The EDEN2020 project kicked-off on the 11th April 2016, at the premises of Imperial College London. All partners were well represented and the meeting provided a fruitful basis for delivering the project’s objectives in accordance with the project’s Description of Action.
During the one-day meeting, the attendees discussed administrative, legal, financial and technical aspects of the project and the first General Assembly was held. The Coordinator led the process, providing a framework for discussion while ensuring that all attendees were made aware of the project’s ambitions, scope, and obligations.
Dr. Ferdinando Rodriguez y Baena kicked-off the meeting by recalling the aims of the project, i.e. to create a neurosurgical robotic-assisted technology platform for minimally invasive surgical delivery for therapy and in situ diagnostics and progress monitoring.In brief, EDEN2020 is an 8-partner, €8.3M Research and Innovation Action, which officially started on the 1st of April 2016 and will last for 4 years. EDEN2020 aims to develop an integrated platform for one-stop diagnosis and minimally invasive treatment in neurosurgery. The consortium’s aim is to exploit the unique track record of leading research institutions and key industrial players in the field of surgical robotics to overcome the current technological barriers that stand in the way of real clinical impact. EDEN2020 aspires to provide a step-change in the modelling, planning and delivery of diagnostic sensors and therapies to the brain via flexible surgical access, with an initial focus on cancer therapy. It will engineer a family of steerable catheters for chronic disease management that can be robotically deployed and kept in situ for extended periods.
The system will feature enhanced autonomy, surgeon cooperation, targeting proficiency and fault tolerance with a suite of technologies that are commensurate to the unique challenges of neurosurgery. Amongst these, the system will be able to sense and perceive intraoperative, continuously deforming, brain anatomy at unmatched accuracy, precision, and update rates, and deploy a range of diagnostic optical sensors to drastically improve upon today’s approach to brain disease management. By modelling and predicting drug diffusion within the brain with unprecedented fidelity, the expectation is that EDEN2020 will contribute to the wider clinical challenge of extending and enhancing the quality of life of cancer patients – with the ability to plan therapies around delicate tissue structures and with unparalleled delivery accuracy. EDEN2020 is strengthened by a significant industrial presence (Renishaw plc. and XoGraph ltd.), which is embedded within the entire R&D process to enforce best practices and maximise translation and the exploitation of project outputs. The Imperial team will coordinate the project, which will be steered by a leading clinical team in Italy (Universita’ di Milano, Universita’ Vita Salute San Raffaele and Politecnico di Milano) headed by Prof Lorenzo Bello. Additionally, the EDEN2020 consortium benefits from the involvement of leading experts in intra-operative imaging (Technical University of Munich) and shape sensing (Universitair Medisch Centrum Groningen).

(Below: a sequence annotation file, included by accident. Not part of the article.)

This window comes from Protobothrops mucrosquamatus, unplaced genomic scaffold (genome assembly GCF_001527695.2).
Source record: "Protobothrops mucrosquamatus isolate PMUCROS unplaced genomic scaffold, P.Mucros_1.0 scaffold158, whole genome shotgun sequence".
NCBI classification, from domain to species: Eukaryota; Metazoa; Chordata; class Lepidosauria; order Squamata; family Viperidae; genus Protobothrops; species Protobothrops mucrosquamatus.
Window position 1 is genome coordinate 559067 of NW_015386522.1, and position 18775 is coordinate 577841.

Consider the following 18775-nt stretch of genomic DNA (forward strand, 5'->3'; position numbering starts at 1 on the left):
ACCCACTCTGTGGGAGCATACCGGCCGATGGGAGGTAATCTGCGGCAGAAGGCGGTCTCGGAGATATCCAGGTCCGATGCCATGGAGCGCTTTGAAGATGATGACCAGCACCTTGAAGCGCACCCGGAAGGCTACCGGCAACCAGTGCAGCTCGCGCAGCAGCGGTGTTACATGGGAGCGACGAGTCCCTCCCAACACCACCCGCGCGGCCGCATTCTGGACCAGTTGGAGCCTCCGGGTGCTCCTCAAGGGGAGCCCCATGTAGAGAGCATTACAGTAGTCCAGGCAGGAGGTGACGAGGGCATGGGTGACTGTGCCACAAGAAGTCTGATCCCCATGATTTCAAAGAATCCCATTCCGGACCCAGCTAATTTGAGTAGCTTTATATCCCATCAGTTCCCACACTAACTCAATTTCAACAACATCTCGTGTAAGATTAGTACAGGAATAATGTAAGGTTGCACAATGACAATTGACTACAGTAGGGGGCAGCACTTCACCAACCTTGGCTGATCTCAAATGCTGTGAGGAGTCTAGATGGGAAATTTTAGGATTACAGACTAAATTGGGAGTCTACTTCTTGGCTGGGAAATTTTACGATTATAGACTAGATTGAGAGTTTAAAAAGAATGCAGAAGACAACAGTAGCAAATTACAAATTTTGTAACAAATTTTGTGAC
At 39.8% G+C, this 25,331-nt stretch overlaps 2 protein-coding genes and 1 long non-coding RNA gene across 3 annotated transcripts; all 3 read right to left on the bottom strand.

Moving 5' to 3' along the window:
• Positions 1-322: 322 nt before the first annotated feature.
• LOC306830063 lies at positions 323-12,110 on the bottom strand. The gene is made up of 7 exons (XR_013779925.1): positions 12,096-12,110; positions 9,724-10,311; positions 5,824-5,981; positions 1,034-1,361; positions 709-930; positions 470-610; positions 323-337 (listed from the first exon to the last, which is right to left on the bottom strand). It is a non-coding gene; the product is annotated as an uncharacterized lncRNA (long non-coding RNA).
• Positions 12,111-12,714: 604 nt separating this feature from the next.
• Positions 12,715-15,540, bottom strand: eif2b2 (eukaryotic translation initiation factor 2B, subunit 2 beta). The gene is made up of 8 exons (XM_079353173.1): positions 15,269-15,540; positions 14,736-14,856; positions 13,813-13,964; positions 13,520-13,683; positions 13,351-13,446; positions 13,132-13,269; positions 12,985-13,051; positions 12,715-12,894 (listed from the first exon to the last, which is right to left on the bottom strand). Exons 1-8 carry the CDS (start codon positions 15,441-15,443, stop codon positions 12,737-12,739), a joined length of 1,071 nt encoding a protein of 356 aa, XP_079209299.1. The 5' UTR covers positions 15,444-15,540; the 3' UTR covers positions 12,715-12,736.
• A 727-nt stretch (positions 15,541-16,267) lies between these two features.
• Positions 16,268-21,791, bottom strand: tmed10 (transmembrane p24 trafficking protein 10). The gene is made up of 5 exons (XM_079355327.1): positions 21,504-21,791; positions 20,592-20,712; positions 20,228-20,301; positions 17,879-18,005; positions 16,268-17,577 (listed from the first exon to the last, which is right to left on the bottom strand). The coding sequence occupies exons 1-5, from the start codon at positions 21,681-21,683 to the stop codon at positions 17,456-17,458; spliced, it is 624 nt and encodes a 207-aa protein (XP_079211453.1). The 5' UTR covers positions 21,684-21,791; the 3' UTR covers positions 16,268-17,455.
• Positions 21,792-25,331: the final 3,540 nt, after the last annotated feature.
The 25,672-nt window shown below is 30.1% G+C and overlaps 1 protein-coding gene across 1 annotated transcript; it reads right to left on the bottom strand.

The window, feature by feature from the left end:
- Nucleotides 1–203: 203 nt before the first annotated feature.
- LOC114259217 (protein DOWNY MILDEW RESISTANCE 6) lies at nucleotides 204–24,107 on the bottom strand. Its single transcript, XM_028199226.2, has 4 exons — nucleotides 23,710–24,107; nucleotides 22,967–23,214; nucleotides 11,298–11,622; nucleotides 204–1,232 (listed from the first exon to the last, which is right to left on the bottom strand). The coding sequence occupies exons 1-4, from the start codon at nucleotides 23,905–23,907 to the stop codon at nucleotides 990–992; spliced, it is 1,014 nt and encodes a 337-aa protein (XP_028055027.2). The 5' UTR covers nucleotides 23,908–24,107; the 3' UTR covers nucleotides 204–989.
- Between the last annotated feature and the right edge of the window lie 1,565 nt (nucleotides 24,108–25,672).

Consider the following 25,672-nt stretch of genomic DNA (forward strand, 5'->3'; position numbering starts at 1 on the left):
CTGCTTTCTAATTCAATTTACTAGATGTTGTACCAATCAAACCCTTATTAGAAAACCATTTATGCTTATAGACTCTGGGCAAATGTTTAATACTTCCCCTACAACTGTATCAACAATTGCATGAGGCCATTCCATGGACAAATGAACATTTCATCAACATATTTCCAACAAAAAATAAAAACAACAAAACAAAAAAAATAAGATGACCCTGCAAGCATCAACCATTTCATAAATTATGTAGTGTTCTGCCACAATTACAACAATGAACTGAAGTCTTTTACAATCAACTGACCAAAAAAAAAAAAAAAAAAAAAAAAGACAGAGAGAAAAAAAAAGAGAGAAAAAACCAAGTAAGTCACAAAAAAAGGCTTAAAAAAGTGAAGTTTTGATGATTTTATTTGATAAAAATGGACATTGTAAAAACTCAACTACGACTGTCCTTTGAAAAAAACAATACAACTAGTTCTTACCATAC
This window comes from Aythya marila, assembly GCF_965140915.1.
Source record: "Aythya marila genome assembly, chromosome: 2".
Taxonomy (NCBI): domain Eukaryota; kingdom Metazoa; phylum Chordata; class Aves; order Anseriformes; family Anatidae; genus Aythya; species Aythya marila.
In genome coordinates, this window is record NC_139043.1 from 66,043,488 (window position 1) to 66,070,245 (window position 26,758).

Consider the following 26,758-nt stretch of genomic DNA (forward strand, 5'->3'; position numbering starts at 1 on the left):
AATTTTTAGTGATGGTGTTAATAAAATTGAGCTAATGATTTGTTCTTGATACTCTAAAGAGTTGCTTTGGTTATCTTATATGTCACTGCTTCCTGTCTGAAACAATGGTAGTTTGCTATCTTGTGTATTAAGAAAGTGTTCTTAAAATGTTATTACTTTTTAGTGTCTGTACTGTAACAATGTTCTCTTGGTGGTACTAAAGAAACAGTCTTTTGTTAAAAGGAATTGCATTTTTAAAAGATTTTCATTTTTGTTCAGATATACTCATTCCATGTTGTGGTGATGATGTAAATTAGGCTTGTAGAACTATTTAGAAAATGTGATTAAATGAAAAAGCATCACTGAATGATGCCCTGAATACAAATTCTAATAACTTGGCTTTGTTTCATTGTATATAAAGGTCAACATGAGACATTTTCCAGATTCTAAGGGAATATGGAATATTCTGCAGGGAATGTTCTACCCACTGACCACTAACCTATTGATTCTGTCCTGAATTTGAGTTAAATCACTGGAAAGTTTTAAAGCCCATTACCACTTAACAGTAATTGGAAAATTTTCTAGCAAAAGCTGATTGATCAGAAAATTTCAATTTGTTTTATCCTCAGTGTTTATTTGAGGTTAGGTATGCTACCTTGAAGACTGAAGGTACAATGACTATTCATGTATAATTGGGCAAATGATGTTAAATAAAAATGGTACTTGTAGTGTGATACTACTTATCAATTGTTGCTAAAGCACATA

Clinical use case
During the kick-off meeting, Dr. Rodriguez y Baena emphasised the clinical use case of EDEN2020, clearly supporting Horizon 2020’s aim of generating societal impact. It is envisaged that EDEN2020 will establish a complex biphasic model of diffusion, supported by measurements and imaging on humans, which will predict the optimal patient-specific injection parameters for a particular lesion. Moreover, an intelligent planner will assist the surgeon to define the optimal needle trajectory to a lesion, whereas a real-time intraoperative needle insertion platform will be developed, which will allow for accurate, adaptive path tracking in the presence of tissue deformation and imaging artefacts.
Neuromate and intro-operative ultrasound
Subsequently, after discussions on management and governance, technical discussions kicked off with introductory presentations on the Neuromate/Neuroinspire platform (Paul Fielder – Renishaw plc.). The Neuromate is the world’s first image-guided neurosurgical robot and it is envisaged that it will be integrated with the EDEN2020 drug delivery system over the course of the project. Prof Nassir Navab and Dr. Christoph Hennersperger from the Technical University of Munich presented their activities on intra-operative ultrasound, one of the techniques that will be at the core of EDEN2020’s activities. Finally, Prof Sarthak Misra, from the University Medical Centre Groningen, completed the set of scene-setting presentations, with an overview of the state-of-the-art in the field of shape sensing.
EDEN2020 is funded by Horizon 2020 – the EU’s Research and Innovation Programme for 2014-2020 – and will run until 31st of March 2020.